Democratic Convention: Sen. Mitch McConnell (R-Ky.)
Sen. Mitch McConnell (R-Ky.)
Senate Majority Whip
Wednesday, July 28, 2004; 5:00 PM
The 2004 Democratic National Convention is in full swing, with party leaders formally adopting their platform Tuesday.
Senate Majority Whip Mitch McConnell (R-Ky.) was online to take your questions on the convention and the 2004 election.
The transcript follows.
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Sen. Mitch McConnell: The Democrats are obviously trying to convey top both e the press and the public that this is an upbeat positive convention. But in fact we have been monitoring what we are actually saying and the major speakers - the former presidents, Gov. Dean, Gore - 45 percent of their comments have been bashing the president and only 20 percent have been praising Kerry. My conclusion is that the unrelenting attacks on the president that began last November have continued.
Although I'm a dedicated conservative, I have to admit the Democrats have done a good job staging their convention and choosing the right speakers. Why have the Republicans opted to showcase their liberals and moderates (Schwarzeneager, Patacki, Giuliani) instead of their conservative juggernauts (like Sen. Santorum, Sen. Hatch, Tom DeLay, or even Dennis Hastert)?
Sen. Mitch McConnell: The GOP Convention is going to highlight the two most important conservatives in America, President Bush and VP Cheney who will give the two most watched speeches.
Los Angeles, Calif.:
Do you believe that members of Congress will debate and pass legislation enacting the recommendations of the 9/11 commision prior to the election?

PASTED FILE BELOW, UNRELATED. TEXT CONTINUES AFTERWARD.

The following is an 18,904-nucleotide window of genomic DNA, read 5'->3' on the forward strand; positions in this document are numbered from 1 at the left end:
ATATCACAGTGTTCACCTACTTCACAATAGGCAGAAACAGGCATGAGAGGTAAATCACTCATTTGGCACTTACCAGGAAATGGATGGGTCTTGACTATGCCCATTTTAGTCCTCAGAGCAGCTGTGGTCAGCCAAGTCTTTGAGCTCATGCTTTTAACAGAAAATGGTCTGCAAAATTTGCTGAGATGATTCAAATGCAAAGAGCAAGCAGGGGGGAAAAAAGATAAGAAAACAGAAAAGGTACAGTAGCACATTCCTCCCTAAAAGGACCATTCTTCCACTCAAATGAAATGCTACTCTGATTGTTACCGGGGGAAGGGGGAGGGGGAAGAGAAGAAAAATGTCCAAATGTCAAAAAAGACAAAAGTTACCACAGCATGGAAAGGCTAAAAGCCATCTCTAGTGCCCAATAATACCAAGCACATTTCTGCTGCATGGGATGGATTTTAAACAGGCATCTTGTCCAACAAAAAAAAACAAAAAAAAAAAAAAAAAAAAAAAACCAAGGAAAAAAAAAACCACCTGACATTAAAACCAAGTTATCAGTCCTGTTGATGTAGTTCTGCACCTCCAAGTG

Sen. Mitch McConnell: The 9/11 Commission issued an outstanding bipartisan report with no descents. Therefore its recommendations will be taken seriously by both the president and the Congress. In the senate and in the house hearings will be held during the August recess and there is an excellent chance that the senate will take up legislation as early as September implementing the recommendations.
Senator, I must say that as an independent voter it is disheartening to hear politicians, but especially Republicans, regurgitate the same talking points day after day. I know it serves the party, and I guess the president well. But it leaves people like me with nowhere to go to get a true accounting of what people think or might do. When a United States senator or other leader is on TV or being interviewed I expect him to have some original, well conceived thoughts. It is a blaspheme for you guys to simply use your positions and titles as caches of credibility to make market-tested talking points seem pertinent. a monkey could read off an email list.
Sen. Mitch McConnell: Sorry you feel we are always using RNC talking points. I do try and think about what I try to say before I go on programs or talk to reporters but I do that in consultation with my own staff. And I pride myself on not simply repeating the lines of others.
How great of an effect, if any, will the impact of the college-aged voter be on this election? Do you think this is a group that will actually get out and vote?
Sen. Mitch McConnell: Historically college age voters are less likely to participate in elections than older voters with people 50 and older being the most likely to turn out. I think that is unlikely to change in the foreseeable future.
PBS is putting the commercial networks to shame at the Democratic Convention. Is there any talk of requiring the networks to broadcast entire conventions -- the airwaves belong to the public and all of that -- to maintain their licensing by the FCC? In any event, I will continue to watch PBS.
Keep up your good work.
Sen. Mitch McConnell: Unfortunately the Networks seem to have concluded that there is not much going on at the national conventions that warrant a lot of coverage. I still think conventions are important as the only gatherings each of the parties have in a 4-year period. It's the one event which party activists in Oregon will come in contact with a similar person on the East Coast. All other times parties only exist at the state and local level. So obviously I disagree with the decision by the networks to cut back on the coverage but I do not think there is anything we should do through the FCC or otherwise to punish them for it. Hopefully the cable news networks will fill the vacuum along with PBS for those who want more extensive coverage.
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